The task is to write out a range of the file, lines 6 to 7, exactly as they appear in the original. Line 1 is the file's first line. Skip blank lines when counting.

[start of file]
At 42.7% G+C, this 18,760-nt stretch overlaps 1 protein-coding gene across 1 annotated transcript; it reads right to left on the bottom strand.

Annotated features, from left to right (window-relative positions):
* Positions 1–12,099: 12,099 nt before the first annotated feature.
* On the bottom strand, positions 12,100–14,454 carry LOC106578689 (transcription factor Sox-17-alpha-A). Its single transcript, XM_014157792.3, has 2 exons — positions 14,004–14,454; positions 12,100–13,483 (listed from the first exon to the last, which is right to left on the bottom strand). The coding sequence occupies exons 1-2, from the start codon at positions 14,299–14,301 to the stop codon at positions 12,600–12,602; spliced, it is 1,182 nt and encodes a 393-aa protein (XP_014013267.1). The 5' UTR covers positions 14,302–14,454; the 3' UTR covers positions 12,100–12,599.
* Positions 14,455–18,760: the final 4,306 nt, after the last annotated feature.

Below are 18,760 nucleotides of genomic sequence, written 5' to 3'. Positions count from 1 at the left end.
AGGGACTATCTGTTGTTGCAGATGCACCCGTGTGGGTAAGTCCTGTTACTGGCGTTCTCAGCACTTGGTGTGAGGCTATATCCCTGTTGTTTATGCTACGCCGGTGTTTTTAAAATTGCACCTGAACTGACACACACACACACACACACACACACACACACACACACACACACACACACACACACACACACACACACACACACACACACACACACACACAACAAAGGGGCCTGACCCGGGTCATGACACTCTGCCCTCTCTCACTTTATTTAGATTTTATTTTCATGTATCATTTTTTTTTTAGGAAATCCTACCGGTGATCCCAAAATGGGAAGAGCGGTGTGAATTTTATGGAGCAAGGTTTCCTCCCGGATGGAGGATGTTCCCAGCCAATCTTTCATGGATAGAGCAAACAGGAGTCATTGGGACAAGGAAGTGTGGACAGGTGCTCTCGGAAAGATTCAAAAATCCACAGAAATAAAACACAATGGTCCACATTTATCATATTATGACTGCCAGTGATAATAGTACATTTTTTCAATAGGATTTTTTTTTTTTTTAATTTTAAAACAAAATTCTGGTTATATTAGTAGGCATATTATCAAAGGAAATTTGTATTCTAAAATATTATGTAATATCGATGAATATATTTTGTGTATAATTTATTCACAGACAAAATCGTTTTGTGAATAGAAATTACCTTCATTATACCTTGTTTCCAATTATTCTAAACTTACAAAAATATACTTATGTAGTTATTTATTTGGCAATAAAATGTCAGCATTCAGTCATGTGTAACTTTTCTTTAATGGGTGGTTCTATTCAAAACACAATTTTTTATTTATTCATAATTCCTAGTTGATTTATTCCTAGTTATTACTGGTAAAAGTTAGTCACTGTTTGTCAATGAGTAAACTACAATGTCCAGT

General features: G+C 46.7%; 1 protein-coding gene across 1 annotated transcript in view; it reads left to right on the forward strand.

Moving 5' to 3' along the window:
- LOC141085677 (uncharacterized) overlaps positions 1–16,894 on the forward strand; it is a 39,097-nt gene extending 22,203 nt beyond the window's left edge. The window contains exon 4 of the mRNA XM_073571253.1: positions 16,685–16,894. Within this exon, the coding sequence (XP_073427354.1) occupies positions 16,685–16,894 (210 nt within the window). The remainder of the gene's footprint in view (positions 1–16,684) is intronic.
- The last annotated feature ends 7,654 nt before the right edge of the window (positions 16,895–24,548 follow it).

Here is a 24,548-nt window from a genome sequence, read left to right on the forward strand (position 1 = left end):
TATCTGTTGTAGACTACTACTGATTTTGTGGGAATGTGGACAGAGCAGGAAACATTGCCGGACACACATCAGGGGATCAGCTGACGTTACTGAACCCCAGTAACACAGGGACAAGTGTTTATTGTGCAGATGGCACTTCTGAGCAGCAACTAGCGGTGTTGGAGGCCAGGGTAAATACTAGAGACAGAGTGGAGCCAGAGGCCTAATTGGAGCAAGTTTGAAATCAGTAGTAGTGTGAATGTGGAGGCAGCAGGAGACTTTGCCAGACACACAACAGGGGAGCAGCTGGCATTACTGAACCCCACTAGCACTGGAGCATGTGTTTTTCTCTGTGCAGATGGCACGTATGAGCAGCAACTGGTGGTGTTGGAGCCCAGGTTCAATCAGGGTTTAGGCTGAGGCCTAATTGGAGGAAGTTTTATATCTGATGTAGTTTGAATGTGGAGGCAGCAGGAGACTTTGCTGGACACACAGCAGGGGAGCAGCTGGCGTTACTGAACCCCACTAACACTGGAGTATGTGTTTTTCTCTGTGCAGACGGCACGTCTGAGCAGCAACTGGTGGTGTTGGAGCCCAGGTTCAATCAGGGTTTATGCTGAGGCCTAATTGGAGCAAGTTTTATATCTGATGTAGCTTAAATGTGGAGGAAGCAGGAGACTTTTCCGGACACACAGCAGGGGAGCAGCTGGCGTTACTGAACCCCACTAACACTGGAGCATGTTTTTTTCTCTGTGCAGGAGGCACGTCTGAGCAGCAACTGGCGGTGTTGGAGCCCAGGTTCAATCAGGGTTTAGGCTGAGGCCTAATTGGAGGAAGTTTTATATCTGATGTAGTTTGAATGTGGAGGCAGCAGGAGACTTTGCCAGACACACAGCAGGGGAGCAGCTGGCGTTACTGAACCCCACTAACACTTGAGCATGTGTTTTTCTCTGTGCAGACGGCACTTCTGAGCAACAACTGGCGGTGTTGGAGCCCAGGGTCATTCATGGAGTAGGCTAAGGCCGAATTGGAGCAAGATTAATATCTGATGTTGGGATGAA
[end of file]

Below are 18,760 nucleotides of genomic sequence, written 5' to 3'. Positions count from 1 at the left end.
AGGGACTATCTGTTGTTGCAGATGCACCCGTGTGGGTAAGTCCTGTTACTGGCGTTCTCAGCACTTGGTGTGAGGCTATATCCCTGTTGTTTATGCTACGCCGGTGTTTTTAAAATTGCACCTGAACTGACACACACACACACACACACACACACACACACACACACACACACACACACACACACACACACACACACACACACACACACACACACACACAACAAAGGGGCCTGACCCGGGTCATGACACTCTGCCCTCTCTCACTTTATTTAGATTTTATTTTCATGTATCATTTTTTTTTTAGGAAATCCTACCGGTGATCCCAAAATGGGAAGAGCGGTGTGAATTTTATGGAGCAAGGTTTCCTCCCGGATGGAGGATGTTCCCAGCCAATCTTTCATGGATAGAGCAAACAGGAGTCATTGGGACAAGGAAGTGTGGACAGGTGCTCTCGGAAAGATTCAAAAATCCACAGAAATAAAACACAATGGTCCACATTTATCATATTATGACTGCCAGTGATAATAGTACATTTTTTCAATAGGATTTTTTTTTTTTTTAATTTTAAAACAAAATTCTGGTTATATTAGTAGGCATATTATCAAAGGAAATTTGTATTCTAAAATATTATGTAATATCGATGAATATATTTTGTGTATAATTTATTCACAGACAAAATCGTTTTGTGAATAGAAATTACCTTCATTATACCTTGTTTCCAATTATTCTAAACTTACAAAAATATACTTATGTAGTTATTTATTTGGCAATAAAATGTCAGCATTCAGTCATGTGTAACTTTTCTTTAATGGGTGGTTCTATTCAAAACACAATTTTTTATTTATTCATAATTCCTAGTTGATTTATTCCTAGTTATTACTGGTAAAAGTTAGTCACTGTTTGTCAATGAGTAAACTACAATGTCCAGT